The keystone story of the Christian pathway to spiritual transformation is found in the Pentecost story. Having been told by Jesus to wait upon the Spirit before taking up their calling to carry his good news to the ends of the earth (Acts 1:8), a small band of Jesus’ followers wait patiently until the day of Pentecost, when the Spirit falls upon them like “a mighty wind.” At that moment, as the Spirit of God falls upon this gathering of God’s people, it is quickly apparent that this room cannot contain the presence of the Spirit. Soon, the whole city --a city that’s full of pilgrims -- begins to hear the message that the Spirit has come to give witness to the risen Lord, Jesus the Christ (Acts 2). In the moment that the Spirit blows through this community of disheartened and fearful disciples, they find new resolve and purpose, giving birth to a new movement of God in the world. It is through them, and all who follow in their footsteps that Jesus Christ is present to the world.
If one takes a journey through the Book of Acts, one will watch as the Spirit empowers and guides this new movement of ordinary people who took up extraordinary callings. The result of this movement of the Spirit is that the people who would come to be called Christians would leave an indelible mark on the world. The Spirit drew these first disciples together, empowering and gifting them, so that they could go to their community with a word of healing. As Peter said to the man sitting in the city gate: “I have no silver or gold, but what I have I give you; in the name of Jesus Christ of Nazareth, stand up and walk” (Acts 3:6). This has been the message of the church, when the church has truly understood its calling: God will not leave your life unchanged.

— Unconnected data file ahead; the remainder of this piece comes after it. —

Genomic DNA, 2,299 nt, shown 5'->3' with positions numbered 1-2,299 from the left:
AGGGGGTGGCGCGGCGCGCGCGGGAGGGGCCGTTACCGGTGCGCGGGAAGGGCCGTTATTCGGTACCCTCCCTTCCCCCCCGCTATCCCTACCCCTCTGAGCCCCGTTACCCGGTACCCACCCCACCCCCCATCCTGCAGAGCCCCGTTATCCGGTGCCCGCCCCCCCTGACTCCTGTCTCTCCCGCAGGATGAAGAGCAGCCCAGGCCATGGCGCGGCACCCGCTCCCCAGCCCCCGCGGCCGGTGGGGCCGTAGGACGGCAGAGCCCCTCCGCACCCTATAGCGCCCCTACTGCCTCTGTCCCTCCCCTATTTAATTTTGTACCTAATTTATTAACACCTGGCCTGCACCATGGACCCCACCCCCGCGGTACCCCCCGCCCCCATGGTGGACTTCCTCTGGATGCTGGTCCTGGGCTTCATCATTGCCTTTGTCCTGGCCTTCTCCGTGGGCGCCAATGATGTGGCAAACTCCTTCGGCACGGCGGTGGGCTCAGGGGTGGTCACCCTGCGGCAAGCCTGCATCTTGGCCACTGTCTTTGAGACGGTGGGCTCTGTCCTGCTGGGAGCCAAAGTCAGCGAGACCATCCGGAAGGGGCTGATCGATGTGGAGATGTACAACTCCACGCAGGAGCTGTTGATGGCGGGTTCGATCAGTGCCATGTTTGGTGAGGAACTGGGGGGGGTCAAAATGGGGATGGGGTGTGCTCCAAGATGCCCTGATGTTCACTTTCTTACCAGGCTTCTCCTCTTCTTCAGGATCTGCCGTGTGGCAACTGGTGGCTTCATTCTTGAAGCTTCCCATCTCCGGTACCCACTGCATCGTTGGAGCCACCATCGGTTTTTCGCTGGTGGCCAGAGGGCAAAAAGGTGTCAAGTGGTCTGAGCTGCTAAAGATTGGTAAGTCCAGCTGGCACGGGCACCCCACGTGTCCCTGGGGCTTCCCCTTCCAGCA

When that earliest community of faith gathered for worship and prayer, they comforted each other and gave generously to those in need. At our best, we continue this tradition. We serve meals to the hungry and provide homes for the homeless. We lift up the downcast and bring healing to the hurting. Such a church, to quote Fred Craddock, is “going out and serving other people who are not even grateful, hurting when anybody else hurts, emptying their pockets for other people’s children, building a Habitat house when their own house is in bad need of repair and the paint is peeling, going to the woman’s house and mowing her lawn when their own grass is twelve inches high.” [Fred B. Craddock, The Cherry Log Sermons, (Louisville: Westminster/John Knox Press, 2001), 69.]
The message of Pentecost is simple: when the Spirit begins to move in our midst, expect things to change. When the Spirit is moving our hearts begin to focus on the needs and concerns of our neighbor. We begin to practice the ancient art of hospitality. We advocate for justice and for peace. With the coming of the Spirit, the call to change the world begins to resound. It’s important that we understand that the point of Pentecost is not the spectacle of tongues of fire, but is instead the transformation that occurs when the Spirit moves in the midst of the church. As the church opens its doors to this refreshing wind of the Spirit one should expect to find a community that is learning to live out the two great commandments: love God and love neighbor.
An excerpt from Gifts of Love (unpublished manuscript)